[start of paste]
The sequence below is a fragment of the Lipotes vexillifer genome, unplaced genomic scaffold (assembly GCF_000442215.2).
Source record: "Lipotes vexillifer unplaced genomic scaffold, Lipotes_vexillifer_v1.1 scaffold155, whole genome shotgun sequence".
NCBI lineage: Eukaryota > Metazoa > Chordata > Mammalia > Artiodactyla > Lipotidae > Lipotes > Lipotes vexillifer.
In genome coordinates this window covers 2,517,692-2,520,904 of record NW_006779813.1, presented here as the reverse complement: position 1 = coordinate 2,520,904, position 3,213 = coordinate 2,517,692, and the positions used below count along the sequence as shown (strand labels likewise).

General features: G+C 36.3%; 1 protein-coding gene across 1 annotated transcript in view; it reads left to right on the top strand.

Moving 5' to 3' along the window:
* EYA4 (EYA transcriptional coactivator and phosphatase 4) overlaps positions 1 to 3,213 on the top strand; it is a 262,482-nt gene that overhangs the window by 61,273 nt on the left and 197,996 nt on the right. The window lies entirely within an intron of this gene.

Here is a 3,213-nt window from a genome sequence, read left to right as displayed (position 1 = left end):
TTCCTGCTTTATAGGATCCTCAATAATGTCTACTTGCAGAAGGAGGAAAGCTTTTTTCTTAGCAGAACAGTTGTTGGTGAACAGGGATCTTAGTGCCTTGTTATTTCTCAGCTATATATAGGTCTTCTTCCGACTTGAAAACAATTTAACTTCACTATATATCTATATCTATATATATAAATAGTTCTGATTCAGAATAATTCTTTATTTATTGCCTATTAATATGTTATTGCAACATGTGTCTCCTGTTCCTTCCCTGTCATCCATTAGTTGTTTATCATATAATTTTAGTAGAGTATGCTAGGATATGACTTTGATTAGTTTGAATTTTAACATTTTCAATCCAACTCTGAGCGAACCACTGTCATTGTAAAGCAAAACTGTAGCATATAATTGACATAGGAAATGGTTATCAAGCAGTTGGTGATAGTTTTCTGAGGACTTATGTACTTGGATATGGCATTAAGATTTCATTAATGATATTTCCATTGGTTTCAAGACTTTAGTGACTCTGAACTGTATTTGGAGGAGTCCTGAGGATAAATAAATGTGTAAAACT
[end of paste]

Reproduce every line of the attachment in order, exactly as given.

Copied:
The sequence below is a fragment of the Lipotes vexillifer genome, unplaced genomic scaffold (assembly GCF_000442215.2).
Source record: "Lipotes vexillifer unplaced genomic scaffold, Lipotes_vexillifer_v1.1 scaffold155, whole genome shotgun sequence".
NCBI lineage: Eukaryota > Metazoa > Chordata > Mammalia > Artiodactyla > Lipotidae > Lipotes > Lipotes vexillifer.
In genome coordinates this window covers 2,517,692-2,520,904 of record NW_006779813.1, presented here as the reverse complement: position 1 = coordinate 2,520,904, position 3,213 = coordinate 2,517,692, and the positions used below count along the sequence as shown (strand labels likewise).

General features: G+C 36.3%; 1 protein-coding gene across 1 annotated transcript in view; it reads left to right on the top strand.

Moving 5' to 3' along the window:
* EYA4 (EYA transcriptional coactivator and phosphatase 4) overlaps positions 1 to 3,213 on the top strand; it is a 262,482-nt gene that overhangs the window by 61,273 nt on the left and 197,996 nt on the right. The window lies entirely within an intron of this gene.

Here is a 3,213-nt window from a genome sequence, read left to right as displayed (position 1 = left end):
TTCCTGCTTTATAGGATCCTCAATAATGTCTACTTGCAGAAGGAGGAAAGCTTTTTTCTTAGCAGAACAGTTGTTGGTGAACAGGGATCTTAGTGCCTTGTTATTTCTCAGCTATATATAGGTCTTCTTCCGACTTGAAAACAATTTAACTTCACTATATATCTATATCTATATATATAAATAGTTCTGATTCAGAATAATTCTTTATTTATTGCCTATTAATATGTTATTGCAACATGTGTCTCCTGTTCCTTCCCTGTCATCCATTAGTTGTTTATCATATAATTTTAGTAGAGTATGCTAGGATATGACTTTGATTAGTTTGAATTTTAACATTTTCAATCCAACTCTGAGCGAACCACTGTCATTGTAAAGCAAAACTGTAGCATATAATTGACATAGGAAATGGTTATCAAGCAGTTGGTGATAGTTTTCTGAGGACTTATGTACTTGGATATGGCATTAAGATTTCATTAATGATATTTCCATTGGTTTCAAGACTTTAGTGACTCTGAACTGTATTTGGAGGAGTCCTGAGGATAAATAAATGTGTAAAACT